I have had two purchasing experiences in the past few weeks that highlighted my frustration with most sales approaches. The items being considered were very different, one smaller and the other much larger.
In one case, the sales person determined my habits and then tried to fit me into a specific product offering. In the second, the sales person told me her life story and all of her preferences, but did not ask many questions about my needs or preferences. In the second case, I received a data dump of all possible options without regard to my perceived needs.
So why do I bring this up for your consideration? Too many people I meet in a sales environment are in such a hurry to spew their latest offerings that they fail to understand their customer’s desires.
Our firm, B2B CFO®, uses Ron Willingham’s Integrity Selling program to prepare our partners. There is a story that Ron shares in his book, “Integrity Selling for the 21st Century”:
A homebuilder had been invited to meet with military families in Rapid City, South Dakota where several thousand new homes for Air Force personnel were planned. He and his competitors were allowed to set up space in a hanger to meet with the incoming families. His competitors set up fancy glossy displays showing their offerings. This gentleman set up a card table with two chairs for the homebuyers. “When people came up, I’d introduce myself and ask them to sit down. I’d spend a few minutes getting acquainted. I’d ask them their names, where they’d lived, how many children they had – questions like that. As they talked, I’d write down the information on a pad. I’d make notes of the children’s names, ages and gender. I wouldn’t ask them what kind of home they wanted – I wouldn’t ask them direct questions like that. I’d ask them indirect questions such as: How often do you entertain? How many people at a time? How many cars do you own? How often do you have overnight guests? Then I’d ask them questions such as: What do you like most about your present home? What do you like least about it? Do you like a central entry hall? Do you like a U-shaped kitchen?” This homebuilder went on to tell, that when he felt he had enough information about their needs, “I’d reach into my briefcase and pull out the one plan that I felt would best suit their needs.” He was very proud that, “out of the fifty or so homes I sold that week, everyone except two people bought the plan I showed them.”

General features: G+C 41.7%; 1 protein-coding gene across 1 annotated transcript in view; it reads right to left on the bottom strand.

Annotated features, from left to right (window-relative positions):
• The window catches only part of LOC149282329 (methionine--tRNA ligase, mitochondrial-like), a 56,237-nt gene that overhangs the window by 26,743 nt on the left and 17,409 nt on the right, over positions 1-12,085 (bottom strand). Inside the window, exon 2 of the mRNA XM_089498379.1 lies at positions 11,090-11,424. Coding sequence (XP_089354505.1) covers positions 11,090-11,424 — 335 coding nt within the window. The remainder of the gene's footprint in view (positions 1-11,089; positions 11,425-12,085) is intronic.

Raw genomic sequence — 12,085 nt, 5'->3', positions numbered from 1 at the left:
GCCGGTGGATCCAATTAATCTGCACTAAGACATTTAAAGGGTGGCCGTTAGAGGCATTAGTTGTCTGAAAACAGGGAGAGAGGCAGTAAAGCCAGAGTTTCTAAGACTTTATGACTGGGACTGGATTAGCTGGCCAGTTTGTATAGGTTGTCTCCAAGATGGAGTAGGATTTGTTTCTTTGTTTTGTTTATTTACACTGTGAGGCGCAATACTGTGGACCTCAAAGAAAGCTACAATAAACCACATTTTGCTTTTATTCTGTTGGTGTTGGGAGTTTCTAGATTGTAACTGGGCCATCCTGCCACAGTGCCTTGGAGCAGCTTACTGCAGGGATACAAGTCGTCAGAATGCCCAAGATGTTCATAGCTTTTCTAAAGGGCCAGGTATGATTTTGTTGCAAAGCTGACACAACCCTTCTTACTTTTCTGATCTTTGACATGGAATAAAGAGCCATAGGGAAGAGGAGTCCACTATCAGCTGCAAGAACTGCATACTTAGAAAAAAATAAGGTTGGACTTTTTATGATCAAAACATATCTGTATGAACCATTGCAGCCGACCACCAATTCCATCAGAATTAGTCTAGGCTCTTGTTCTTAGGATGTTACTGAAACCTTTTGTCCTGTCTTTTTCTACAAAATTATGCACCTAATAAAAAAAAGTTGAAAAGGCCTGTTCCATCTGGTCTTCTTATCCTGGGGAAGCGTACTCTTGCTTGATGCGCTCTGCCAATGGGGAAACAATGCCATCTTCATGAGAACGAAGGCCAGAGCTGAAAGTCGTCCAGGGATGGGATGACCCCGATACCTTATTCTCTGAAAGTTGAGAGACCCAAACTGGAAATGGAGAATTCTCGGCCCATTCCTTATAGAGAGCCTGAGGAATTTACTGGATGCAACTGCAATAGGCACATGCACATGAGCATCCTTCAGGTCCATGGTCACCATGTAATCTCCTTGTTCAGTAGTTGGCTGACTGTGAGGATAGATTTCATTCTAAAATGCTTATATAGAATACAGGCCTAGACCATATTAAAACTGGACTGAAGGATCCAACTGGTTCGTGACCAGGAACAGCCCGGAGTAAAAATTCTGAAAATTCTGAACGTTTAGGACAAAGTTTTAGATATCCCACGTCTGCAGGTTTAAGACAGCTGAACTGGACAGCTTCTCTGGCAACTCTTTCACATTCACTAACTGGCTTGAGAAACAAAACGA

I wish that all your purchasing experiences could follow this simple technique.
So if you are responsible for training sales personnel, customer service representatives or field technicians, I urge you to become familiar with Ron Willingham’s approach to selling. It is certainly the way most of us would like to buy.
 Integrity Selling in the 21st Century : how to sell the way people want to buy / written by Ron Willingham, published July 2003 by Currency Doubleday, pages 61-63.